Page 33 - FCW, November/December 2021
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By deploying bots, agencies can improve efficiencies in these three stages of the records lifecycle:
• Ingest/capture. Instead of a human needing to look at every document that comes into the agency and manually apply a file plan or retention schedule, Doller says a bot can recognize the document and automatically apply appropriate document retention and policy information.
• Document classification. In the past, a human would have to review a document and look for specific verbiage that indicated the document should get marked classified, top secret, or unclassified. Here again, Doller said a bot can determine the document’s classification, then identify and mark whether it’s classified content.
• File disposition and document destruction. Humans traditionally have had to manually keep track of retention and destruction schedules. Instead of notifying a user when a document needs to be archived or destroyed, Doller said RPA can send the documents to a repository for archiving, and then automatically delete the documents that the agency no longer needs.
“The idea is to eliminate the bottleneck of manual human intervention when it’s possible,” said Doller. “Agencies can take a big step forward and quickly deploy RPA bots to propel records management into the age of intelligent automation.”
RPA offers new path
Rich Rowe, solutions engineer at Hyland, added that agencies may be clinging to paper on a cultural level, or have set the goal that electronic document management needs to be based on a single system where all information lives in one place. That is the notion of “one source of the truth.”
RPA looks for “where the clicks are happening” in
a system and acts as a standalone workflow engine, Rowe said. So, for example, if an employee retires from
an agency, the bot can reach across the core systems in the agency to find the right HR documentation. This might include the person’s salary history, medical claims, and tax information.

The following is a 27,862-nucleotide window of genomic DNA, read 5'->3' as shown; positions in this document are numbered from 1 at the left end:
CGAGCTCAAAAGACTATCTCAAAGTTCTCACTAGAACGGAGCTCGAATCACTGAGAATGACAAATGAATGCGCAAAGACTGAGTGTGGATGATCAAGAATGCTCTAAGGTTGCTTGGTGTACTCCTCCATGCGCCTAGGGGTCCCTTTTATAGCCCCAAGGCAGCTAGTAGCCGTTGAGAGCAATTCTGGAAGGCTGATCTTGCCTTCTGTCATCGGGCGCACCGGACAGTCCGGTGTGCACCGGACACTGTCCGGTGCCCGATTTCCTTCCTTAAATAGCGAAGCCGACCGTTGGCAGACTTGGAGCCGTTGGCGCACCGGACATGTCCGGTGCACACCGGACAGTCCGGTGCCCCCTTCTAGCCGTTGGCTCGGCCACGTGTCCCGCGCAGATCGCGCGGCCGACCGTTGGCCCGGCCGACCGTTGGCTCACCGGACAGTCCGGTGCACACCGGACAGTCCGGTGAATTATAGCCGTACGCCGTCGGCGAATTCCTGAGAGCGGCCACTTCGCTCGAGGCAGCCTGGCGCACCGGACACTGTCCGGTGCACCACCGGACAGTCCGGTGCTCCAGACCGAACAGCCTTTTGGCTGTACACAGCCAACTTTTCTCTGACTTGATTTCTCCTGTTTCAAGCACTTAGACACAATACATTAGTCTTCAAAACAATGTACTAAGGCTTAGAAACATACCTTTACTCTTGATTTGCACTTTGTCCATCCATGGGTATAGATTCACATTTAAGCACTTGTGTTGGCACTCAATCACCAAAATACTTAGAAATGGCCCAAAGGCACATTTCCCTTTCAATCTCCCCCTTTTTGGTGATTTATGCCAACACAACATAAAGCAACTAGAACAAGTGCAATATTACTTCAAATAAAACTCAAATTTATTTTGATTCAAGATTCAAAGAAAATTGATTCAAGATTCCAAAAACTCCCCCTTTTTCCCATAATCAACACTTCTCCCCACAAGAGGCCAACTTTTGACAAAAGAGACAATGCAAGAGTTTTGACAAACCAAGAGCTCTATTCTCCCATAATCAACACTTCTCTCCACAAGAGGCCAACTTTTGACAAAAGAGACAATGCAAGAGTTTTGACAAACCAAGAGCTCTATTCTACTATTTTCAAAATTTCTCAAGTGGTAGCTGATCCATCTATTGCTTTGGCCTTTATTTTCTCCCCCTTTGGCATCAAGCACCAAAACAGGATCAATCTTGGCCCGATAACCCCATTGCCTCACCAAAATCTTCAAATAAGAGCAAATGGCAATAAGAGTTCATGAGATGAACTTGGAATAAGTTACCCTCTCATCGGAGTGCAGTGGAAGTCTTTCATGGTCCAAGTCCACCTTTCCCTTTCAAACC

“Instead of having a worker log-on and off multiple systems to find the information, a bot lets the system work in concert via automated hooks so the relevant documents can be retrieved automatically,” Rowe said. “So once a person retires, an automated workflow is set in motion to find all the information and expedite the process for the retiree to receive benefits.”
Let the bot do it
RPA looks to automate repeatable, rules-based tasks that government workers do every day, according to Doller. For example, records managers would no longer need to send email notifications that an employee’s records were updated every time an employee leaves government service. The bot does it. Another example: Administrators can create rules that stipulate that a department should automatically upload and send all of its financial documents to specific people to prepare for an audit at the end of each fiscal year.
“People needing to contact multiple individuals and physically log-in and log-out of systems is eliminated,” Doller said. “They no longer have to fill out an information request form, where someone has to look up the information and, then in many cases, hand-deliver paper records to the agency where someone then has to input all the documents.”
Automating document and records management
will also let agencies consolidate redundant systems, according to Doller. Very often, federal agencies run well in excess of 20 systems. With RPA, they can identify which systems they really need, then write “hooks” that integrate the systems and workflows together so the agency can run more efficiently, he said.
Federal agencies that are seeking a provider to help digitize and automate records management processes should look for several critical capabilities. The vendor’s system should be certified to the DOD’s 5015.02 Chapter 3 standard for both classified and unclassified electronic records. Also, a platform that is open-source, cloud native and can run in the secure DOD versions of Amazon Web Services helps reduce exposure while maximizing efficiencies.
“If the platform runs in the cloud, it can scale dynamically,” Doller said, who added that federal agencies often provision tens of thousands of users. Adding those tens of thousands in the cloud can help keep costs in check.
Hyland’s solutions help federal agencies meet today’s challenges of digital transformation, modernization and information governance while laying the foundation
for simplified, streamlined and digital government. To hear more on automating records management, go to To learn more about robotic process automation, visit

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